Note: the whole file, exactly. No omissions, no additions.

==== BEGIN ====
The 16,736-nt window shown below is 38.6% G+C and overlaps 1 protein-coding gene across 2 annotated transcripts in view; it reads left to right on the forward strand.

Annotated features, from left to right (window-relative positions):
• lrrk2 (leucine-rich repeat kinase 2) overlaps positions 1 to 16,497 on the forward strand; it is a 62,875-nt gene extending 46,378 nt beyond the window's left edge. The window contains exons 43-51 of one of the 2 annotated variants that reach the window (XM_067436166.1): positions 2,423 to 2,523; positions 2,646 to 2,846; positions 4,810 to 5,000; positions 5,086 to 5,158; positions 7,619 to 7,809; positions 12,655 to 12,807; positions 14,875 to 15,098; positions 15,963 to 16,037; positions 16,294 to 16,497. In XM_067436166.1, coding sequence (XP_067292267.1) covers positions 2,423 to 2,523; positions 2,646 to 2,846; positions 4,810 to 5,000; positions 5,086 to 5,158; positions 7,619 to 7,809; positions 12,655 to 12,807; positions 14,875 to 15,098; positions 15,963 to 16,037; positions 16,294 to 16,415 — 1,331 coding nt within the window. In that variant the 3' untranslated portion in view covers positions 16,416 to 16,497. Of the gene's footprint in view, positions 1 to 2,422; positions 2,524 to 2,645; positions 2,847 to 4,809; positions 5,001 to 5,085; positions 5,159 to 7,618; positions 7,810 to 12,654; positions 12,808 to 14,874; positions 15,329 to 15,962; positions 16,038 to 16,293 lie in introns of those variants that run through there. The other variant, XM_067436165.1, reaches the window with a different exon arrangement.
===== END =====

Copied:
The 16,736-nt window shown below is 38.6% G+C and overlaps 1 protein-coding gene across 2 annotated transcripts in view; it reads left to right on the forward strand.

Annotated features, from left to right (window-relative positions):
• lrrk2 (leucine-rich repeat kinase 2) overlaps positions 1 to 16,497 on the forward strand; it is a 62,875-nt gene extending 46,378 nt beyond the window's left edge. The window contains exons 43-51 of one of the 2 annotated variants that reach the window (XM_067436166.1): positions 2,423 to 2,523; positions 2,646 to 2,846; positions 4,810 to 5,000; positions 5,086 to 5,158; positions 7,619 to 7,809; positions 12,655 to 12,807; positions 14,875 to 15,098; positions 15,963 to 16,037; positions 16,294 to 16,497. In XM_067436166.1, coding sequence (XP_067292267.1) covers positions 2,423 to 2,523; positions 2,646 to 2,846; positions 4,810 to 5,000; positions 5,086 to 5,158; positions 7,619 to 7,809; positions 12,655 to 12,807; positions 14,875 to 15,098; positions 15,963 to 16,037; positions 16,294 to 16,415 — 1,331 coding nt within the window. In that variant the 3' untranslated portion in view covers positions 16,416 to 16,497. Of the gene's footprint in view, positions 1 to 2,422; positions 2,524 to 2,645; positions 2,847 to 4,809; positions 5,001 to 5,085; positions 5,159 to 7,618; positions 7,810 to 12,654; positions 12,808 to 14,874; positions 15,329 to 15,962; positions 16,038 to 16,293 lie in introns of those variants that run through there. The other variant, XM_067436165.1, reaches the window with a different exon arrangement.